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Robertson County, Kentucky

Information provided for informational purposes only

Note: This information is provided for reference purposes only. Although the information provided here was accurate and current when first created, it is now outdated.

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Pesticide Table for Short's Goldenrod | About Short's Goldenrod
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Pesticide Table for Short's Goldenrod

Active Ingredient Code
2,4-D (all forms) 29
DICAMBA (all forms) 29
MCPA (all forms) 29
PICLORAM (all forms) 29

Limitations On Pesticide Use

Code Limitations
29 Do not apply this pesticide in the species habitat (described under the Shading Key). In addition, for ground applications do not apply within 20 yards of the habitat, nor within 100 yards for aerial applications.
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Short's Goldenrod [Solidago shortii]

Short's goldenrod is a perennial herb that stands 20-52 inches tall. Alternate leaves are crowded on the many ascending stems that branch from the main rhizome. Ten to fourteen yellow flowers develop between mid-August and early November and are followed by light brown fruits after the flowers have withered.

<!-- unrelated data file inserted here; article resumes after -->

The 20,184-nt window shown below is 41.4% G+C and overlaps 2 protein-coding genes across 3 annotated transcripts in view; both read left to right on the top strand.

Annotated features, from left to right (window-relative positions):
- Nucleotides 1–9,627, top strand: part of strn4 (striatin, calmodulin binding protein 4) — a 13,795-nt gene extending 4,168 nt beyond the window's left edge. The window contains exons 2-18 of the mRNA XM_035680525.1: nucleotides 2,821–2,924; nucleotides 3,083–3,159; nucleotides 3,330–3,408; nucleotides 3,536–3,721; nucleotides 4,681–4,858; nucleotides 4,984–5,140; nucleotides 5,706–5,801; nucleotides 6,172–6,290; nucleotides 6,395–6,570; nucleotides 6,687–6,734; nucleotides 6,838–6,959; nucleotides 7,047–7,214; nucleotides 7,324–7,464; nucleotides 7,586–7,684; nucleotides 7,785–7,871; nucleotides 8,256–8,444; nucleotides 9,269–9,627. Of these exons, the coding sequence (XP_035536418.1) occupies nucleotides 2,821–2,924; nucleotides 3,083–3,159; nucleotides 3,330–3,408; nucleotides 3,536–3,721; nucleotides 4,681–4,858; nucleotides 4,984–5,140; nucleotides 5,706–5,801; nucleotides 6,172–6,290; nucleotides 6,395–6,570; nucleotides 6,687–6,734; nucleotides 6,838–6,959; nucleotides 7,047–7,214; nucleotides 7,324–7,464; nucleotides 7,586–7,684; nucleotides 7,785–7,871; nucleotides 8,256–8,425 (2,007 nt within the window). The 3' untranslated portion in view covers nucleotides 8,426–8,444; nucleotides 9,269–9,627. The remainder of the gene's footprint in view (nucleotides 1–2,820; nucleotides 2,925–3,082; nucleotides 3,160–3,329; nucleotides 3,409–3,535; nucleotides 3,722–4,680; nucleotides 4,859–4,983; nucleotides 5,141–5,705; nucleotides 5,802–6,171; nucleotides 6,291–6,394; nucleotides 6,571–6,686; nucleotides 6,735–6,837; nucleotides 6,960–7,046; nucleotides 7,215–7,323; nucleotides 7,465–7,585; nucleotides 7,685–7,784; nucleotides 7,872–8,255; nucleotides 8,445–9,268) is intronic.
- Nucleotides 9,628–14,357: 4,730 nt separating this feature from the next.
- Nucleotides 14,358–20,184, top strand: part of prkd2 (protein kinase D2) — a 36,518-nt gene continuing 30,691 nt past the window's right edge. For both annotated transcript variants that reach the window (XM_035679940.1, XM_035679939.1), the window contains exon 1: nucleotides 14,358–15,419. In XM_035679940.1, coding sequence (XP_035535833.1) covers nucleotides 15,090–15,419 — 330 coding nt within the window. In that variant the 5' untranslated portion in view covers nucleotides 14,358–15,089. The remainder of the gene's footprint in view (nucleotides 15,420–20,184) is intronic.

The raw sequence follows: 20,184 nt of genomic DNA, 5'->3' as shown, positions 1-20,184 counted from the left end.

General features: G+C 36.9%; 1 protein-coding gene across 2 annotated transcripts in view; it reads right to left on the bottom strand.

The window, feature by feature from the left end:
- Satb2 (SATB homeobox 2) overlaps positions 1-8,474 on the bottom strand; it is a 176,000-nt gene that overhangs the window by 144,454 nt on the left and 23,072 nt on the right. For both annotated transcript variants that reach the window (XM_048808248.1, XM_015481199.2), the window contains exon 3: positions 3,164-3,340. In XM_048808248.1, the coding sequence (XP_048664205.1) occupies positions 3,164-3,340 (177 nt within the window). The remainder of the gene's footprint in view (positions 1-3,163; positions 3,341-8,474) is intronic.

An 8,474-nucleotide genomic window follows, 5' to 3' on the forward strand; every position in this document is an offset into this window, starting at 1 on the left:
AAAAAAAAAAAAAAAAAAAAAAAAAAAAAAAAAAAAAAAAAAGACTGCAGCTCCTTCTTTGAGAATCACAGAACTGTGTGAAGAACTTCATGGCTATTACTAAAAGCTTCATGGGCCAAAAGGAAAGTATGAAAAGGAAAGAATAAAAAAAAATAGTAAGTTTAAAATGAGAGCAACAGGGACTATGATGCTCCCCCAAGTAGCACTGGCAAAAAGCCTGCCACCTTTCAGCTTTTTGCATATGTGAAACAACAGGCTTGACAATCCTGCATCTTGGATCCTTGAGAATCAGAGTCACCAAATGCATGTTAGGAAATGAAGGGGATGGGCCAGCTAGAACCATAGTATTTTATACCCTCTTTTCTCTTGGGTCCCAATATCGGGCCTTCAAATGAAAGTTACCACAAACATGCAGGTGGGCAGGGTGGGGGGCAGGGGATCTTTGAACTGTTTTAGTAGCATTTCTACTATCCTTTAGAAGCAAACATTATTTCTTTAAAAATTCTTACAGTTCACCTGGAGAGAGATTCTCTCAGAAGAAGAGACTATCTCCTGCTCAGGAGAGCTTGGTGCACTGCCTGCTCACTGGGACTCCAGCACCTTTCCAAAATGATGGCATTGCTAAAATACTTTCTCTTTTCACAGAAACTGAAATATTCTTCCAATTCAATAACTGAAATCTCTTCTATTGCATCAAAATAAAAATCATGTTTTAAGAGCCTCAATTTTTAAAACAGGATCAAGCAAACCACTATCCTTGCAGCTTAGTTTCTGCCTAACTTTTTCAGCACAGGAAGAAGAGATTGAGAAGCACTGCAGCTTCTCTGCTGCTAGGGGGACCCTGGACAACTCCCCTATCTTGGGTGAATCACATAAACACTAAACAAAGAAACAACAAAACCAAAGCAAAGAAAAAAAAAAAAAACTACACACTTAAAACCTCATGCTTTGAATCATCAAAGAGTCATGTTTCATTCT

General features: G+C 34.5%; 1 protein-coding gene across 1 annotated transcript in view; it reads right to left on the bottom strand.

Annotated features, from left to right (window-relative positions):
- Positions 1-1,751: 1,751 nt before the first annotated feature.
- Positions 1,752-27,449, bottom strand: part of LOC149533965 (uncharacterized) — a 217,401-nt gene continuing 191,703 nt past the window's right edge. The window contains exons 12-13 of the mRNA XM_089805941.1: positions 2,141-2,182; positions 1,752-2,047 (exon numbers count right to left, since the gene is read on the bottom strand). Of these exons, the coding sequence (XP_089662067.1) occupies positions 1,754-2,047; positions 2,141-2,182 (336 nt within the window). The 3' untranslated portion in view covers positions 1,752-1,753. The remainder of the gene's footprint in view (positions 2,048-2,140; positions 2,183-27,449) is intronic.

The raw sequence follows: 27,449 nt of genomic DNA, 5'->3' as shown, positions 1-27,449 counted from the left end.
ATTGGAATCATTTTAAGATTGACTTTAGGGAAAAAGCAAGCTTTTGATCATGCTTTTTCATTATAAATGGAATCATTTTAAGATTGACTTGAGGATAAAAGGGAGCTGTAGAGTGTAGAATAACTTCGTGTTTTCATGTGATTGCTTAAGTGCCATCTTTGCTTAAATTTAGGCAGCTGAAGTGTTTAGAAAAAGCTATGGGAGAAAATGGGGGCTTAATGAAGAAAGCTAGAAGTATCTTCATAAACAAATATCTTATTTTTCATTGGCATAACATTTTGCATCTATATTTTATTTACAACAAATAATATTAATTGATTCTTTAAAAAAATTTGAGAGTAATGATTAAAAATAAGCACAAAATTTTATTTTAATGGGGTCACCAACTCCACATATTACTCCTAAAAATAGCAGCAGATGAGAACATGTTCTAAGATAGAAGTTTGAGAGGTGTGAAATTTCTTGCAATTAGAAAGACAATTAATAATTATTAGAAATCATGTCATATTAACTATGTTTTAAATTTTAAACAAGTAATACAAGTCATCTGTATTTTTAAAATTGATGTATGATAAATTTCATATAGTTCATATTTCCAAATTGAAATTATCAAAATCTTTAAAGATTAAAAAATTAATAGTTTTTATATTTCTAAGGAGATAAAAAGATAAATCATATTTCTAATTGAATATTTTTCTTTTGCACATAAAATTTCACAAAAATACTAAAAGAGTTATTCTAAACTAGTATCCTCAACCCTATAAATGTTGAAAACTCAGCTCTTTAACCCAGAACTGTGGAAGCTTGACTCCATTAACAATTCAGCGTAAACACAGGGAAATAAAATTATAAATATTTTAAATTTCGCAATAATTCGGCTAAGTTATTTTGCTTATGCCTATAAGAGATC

Habitat typically consists of shallow clay soils with much limestone cobble and shale intermixed and full or partial sunlight. Dry, mostly open areas such as limestone cedar glades, clearings in oak and hickory forests, old fields, pastures, and along highway rights-of-way are typical habitats for this species. This species is endemic to Kentucky and is presently found in small numbers within the Blue Licks Battlefield State Park vicinity, and on rocky slopes and pastures where Robertson, Nicholas, and Fleming counties converge.

Historically, open haitat was probally maintained through natural disturbances such as periodic fires, and trapling and grazing by large herbivores such as bison, elk, and deer. However, the primary reasons for the current endangered status of Short's goldenrod appears to be habitat destruction or alteration, and possibly other natural or man-made factors such as fire supression and the elimiation of bison. Survival of this species depends on surrounding landowners and the continued efforts by the State Park, the Kentucky Nature Preserve Commission, and the Kentucky Chapter of the Nature Conservancy.

Lowe, D.L. (ed.), The Official World Wildlife Fund Guide to Endangered Species, Vol. I, Beacham Publishing Inc, Washington, DC. pp. 379-80

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